GoSeigen
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Re: Bitcoin

#334659

Postby GoSeigen » August 20th, 2020, 1:16 pm

Snorvey wrote:This is flippant and misleading.

No. It's not.


Flippant because it was a casual, dismissive, overly simplistic retort to a serious criticism of bitcoin.
Misleading because it was a falacious argument -- attempting to legitimise the energy use of bitcoin by drawing a dubious comparison with something more acceptable.

Sonrv, you're not seriously suggesting you made a post which wasn't intended to be flippant, surely?

GS

Mike4
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Re: Bitcoin

#334672

Postby Mike4 » August 20th, 2020, 1:59 pm

GrahamPlatt wrote:Not quite accurate that, GS. The mining aspect is the ‘creation’ of new bitcoins. The transactions are another matter.


Widening the discussion, how does mining work please? I've never understood. I can see the need for a supply of new bitcoins, but mining is presumably jargon for creating new bitcoins, yes?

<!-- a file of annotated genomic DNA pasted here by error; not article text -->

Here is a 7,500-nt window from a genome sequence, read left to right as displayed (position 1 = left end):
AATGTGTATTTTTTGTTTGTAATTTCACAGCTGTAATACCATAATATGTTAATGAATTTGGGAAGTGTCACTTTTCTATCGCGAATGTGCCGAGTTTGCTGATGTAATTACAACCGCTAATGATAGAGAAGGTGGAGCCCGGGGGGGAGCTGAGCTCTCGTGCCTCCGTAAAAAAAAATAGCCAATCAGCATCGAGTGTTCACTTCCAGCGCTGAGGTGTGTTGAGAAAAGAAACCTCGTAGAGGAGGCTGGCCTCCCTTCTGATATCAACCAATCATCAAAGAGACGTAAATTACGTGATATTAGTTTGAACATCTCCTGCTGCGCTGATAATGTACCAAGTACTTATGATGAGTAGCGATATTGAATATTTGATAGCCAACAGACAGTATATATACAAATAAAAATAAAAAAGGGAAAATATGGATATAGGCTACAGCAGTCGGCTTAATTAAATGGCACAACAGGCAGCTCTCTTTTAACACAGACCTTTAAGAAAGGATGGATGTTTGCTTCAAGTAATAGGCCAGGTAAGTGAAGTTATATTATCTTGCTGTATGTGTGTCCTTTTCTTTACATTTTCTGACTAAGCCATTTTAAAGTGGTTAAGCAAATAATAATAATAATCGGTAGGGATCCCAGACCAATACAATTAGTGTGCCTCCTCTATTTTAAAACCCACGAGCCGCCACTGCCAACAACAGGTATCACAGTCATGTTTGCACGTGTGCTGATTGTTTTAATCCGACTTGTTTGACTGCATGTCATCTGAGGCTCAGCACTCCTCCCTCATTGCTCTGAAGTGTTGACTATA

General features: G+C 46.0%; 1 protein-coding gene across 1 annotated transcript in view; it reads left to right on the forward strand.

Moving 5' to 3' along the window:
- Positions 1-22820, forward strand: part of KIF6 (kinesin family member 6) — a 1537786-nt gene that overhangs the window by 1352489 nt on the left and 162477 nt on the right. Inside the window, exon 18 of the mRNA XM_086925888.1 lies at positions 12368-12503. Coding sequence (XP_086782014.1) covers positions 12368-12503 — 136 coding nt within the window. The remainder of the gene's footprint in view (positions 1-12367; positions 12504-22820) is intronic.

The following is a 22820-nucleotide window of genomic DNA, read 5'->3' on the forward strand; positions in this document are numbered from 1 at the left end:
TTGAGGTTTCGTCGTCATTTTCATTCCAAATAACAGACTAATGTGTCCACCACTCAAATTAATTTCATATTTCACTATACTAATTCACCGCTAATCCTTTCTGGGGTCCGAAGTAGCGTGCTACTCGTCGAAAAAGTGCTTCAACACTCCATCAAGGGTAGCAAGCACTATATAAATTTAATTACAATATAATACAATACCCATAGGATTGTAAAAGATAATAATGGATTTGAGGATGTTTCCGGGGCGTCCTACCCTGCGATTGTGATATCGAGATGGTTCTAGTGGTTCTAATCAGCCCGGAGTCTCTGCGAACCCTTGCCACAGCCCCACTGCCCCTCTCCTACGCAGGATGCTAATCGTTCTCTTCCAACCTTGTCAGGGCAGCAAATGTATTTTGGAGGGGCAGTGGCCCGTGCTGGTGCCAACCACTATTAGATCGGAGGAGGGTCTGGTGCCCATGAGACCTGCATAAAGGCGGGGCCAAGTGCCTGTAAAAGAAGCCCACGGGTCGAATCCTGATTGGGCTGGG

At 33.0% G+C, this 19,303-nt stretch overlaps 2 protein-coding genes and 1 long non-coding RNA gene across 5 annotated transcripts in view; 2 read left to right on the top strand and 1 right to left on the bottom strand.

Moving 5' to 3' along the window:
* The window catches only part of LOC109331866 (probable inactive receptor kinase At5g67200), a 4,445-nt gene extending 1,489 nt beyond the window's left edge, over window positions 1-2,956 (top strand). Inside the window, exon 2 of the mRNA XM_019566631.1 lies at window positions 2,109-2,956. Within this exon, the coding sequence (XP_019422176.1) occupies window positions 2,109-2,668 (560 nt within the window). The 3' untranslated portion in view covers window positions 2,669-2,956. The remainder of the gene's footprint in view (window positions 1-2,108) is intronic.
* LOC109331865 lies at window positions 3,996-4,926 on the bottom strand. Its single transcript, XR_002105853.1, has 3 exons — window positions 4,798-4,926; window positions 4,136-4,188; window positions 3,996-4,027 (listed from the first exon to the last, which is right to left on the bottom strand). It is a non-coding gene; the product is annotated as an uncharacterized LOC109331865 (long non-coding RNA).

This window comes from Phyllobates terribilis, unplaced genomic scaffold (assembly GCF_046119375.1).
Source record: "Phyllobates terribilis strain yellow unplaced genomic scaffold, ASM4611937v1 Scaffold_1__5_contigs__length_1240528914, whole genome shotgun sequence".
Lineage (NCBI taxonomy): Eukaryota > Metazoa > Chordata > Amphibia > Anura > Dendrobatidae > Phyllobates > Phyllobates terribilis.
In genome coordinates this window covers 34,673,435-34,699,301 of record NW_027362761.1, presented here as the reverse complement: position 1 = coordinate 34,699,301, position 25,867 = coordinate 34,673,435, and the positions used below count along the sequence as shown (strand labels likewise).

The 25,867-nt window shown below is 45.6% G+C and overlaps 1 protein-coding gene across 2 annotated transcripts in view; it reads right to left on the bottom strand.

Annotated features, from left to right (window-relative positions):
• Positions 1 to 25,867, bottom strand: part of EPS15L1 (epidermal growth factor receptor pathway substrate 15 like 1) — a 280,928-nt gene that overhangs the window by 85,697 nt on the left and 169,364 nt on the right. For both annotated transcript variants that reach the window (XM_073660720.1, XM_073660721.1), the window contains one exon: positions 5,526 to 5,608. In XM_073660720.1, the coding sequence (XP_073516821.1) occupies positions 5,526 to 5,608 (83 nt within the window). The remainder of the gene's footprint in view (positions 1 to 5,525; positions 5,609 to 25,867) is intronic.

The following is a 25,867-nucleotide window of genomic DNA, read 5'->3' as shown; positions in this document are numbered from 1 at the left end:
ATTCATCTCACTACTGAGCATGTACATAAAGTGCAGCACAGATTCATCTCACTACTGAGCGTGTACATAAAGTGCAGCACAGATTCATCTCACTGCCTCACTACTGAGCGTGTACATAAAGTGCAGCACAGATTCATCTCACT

GrahamPlatt
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Re: Bitcoin

#334685

Postby GrahamPlatt » August 20th, 2020, 2:43 pm

I have to GS apologise here. I thought I understood how it worked, but following SD’s rather cryptic note I did a bit of research & find that mining and transactions are indeed intimately linked. It would seem that as new transactions occur, in order to keep the blockchain (the immutable record of transactions) running new blocks are needed. These blocks need to be (mathematically) ‘found’ and it is this process which is referred to as mining. The miners presently earn their crust by being awarded a number of bitcoins per new block found, and via transaction fees. When the supply of new bitcoins (there’s an upper bound of 21 million) expires, miners will continue to be needed to run the blockchain and will rely entirely on transaction fees.

Snorvey
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Re: Bitcoin

#334692

Postby Snorvey » August 20th, 2020, 3:43 pm

....with something more acceptable.

Now that's a matter of opinion - although I did say gold was marginally more useful than Bitcoin.....but it's pretty negligible.

So a vast amount of energy (and occasionally human life) is utilised in the mining of a near useless metal. It doesn't really deserve a less simplistic retort.